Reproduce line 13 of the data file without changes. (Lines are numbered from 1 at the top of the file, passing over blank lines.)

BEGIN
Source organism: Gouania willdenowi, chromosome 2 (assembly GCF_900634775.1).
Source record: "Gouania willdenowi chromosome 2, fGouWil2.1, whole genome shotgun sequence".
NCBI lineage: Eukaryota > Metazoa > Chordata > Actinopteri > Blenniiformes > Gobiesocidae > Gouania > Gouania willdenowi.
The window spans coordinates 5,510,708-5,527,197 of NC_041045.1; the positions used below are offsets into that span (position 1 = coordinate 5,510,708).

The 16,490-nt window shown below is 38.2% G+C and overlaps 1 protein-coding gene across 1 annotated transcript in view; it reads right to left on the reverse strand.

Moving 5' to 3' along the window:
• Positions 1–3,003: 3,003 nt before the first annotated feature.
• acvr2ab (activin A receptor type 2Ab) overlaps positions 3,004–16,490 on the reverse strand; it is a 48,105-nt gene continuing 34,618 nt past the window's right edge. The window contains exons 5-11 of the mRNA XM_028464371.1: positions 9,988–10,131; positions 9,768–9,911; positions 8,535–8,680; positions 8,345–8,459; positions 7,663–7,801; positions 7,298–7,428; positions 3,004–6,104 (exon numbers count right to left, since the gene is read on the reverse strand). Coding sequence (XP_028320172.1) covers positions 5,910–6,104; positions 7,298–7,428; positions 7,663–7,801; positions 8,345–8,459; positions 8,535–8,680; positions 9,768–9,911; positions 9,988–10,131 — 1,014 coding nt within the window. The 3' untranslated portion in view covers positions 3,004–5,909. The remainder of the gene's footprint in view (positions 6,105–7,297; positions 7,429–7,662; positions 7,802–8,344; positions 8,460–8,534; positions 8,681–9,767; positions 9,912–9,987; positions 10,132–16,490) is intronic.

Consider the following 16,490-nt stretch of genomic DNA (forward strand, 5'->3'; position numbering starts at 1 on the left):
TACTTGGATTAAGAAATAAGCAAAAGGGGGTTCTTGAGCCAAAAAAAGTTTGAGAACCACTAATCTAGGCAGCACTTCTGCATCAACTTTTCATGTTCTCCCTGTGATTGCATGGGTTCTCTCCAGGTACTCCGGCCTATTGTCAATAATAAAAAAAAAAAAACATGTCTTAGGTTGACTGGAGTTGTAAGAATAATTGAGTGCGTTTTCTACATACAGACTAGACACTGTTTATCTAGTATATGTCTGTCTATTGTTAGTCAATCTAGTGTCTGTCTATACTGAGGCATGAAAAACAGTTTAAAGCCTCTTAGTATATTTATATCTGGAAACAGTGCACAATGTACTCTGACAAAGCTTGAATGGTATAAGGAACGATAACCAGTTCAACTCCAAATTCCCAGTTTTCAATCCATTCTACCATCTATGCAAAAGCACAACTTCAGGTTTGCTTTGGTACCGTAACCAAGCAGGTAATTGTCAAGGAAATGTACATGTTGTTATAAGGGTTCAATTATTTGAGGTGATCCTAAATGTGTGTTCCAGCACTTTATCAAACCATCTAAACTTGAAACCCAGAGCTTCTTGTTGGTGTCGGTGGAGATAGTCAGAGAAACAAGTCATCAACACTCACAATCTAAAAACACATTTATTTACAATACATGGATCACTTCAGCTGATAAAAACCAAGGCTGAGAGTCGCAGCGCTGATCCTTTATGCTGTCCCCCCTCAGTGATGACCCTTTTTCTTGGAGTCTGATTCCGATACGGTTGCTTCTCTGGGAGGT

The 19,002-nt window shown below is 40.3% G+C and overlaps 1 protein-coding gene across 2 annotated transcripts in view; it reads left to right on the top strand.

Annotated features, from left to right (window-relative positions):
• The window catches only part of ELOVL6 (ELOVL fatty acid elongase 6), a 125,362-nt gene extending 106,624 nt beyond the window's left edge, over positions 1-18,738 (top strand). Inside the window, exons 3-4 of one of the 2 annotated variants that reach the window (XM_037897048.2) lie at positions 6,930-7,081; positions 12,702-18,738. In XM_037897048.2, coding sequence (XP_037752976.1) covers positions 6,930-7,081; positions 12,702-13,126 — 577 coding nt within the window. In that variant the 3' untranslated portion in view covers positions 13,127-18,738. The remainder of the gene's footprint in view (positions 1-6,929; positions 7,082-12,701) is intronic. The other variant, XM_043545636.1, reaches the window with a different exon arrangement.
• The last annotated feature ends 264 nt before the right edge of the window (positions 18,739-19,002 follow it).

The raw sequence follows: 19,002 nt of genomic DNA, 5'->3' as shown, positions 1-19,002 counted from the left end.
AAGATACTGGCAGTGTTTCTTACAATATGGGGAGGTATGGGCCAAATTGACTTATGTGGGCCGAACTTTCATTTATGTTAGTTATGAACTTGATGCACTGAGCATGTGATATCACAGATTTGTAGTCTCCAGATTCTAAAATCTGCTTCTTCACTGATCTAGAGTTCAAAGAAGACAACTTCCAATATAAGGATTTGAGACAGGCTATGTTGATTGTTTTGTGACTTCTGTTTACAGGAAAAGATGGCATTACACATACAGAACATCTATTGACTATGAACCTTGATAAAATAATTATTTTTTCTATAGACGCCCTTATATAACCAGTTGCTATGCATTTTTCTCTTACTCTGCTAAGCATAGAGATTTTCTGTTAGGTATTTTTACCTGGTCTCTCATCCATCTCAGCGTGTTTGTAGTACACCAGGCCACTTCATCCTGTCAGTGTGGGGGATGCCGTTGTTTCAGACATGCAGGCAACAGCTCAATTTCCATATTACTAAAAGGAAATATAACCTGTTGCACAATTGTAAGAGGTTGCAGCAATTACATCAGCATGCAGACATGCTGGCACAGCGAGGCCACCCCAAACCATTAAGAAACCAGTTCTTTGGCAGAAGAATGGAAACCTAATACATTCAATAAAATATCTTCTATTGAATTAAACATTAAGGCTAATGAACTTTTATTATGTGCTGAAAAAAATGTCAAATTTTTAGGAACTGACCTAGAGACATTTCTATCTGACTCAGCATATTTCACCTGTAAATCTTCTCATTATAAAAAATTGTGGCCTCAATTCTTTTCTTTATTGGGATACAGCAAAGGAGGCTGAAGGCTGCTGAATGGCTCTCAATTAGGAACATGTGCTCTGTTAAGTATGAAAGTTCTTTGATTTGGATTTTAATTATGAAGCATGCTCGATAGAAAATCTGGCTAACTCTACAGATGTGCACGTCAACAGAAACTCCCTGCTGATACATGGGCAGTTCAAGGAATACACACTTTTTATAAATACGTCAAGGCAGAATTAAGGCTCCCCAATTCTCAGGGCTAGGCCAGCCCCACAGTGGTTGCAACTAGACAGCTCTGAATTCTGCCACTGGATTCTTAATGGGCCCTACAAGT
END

• The window catches only part of ELOVL6 (ELOVL fatty acid elongase 6), a 125,362-nt gene extending 106,624 nt beyond the window's left edge, over positions 1-18,738 (top strand). Inside the window, exons 3-4 of one of the 2 annotated variants that reach the window (XM_037897048.2) lie at positions 6,930-7,081; positions 12,702-18,738. In XM_037897048.2, coding sequence (XP_037752976.1) covers positions 6,930-7,081; positions 12,702-13,126 — 577 coding nt within the window. In that variant the 3' untranslated portion in view covers positions 13,127-18,738. The remainder of the gene's footprint in view (positions 1-6,929; positions 7,082-12,701) is intronic. The other variant, XM_043545636.1, reaches the window with a different exon arrangement.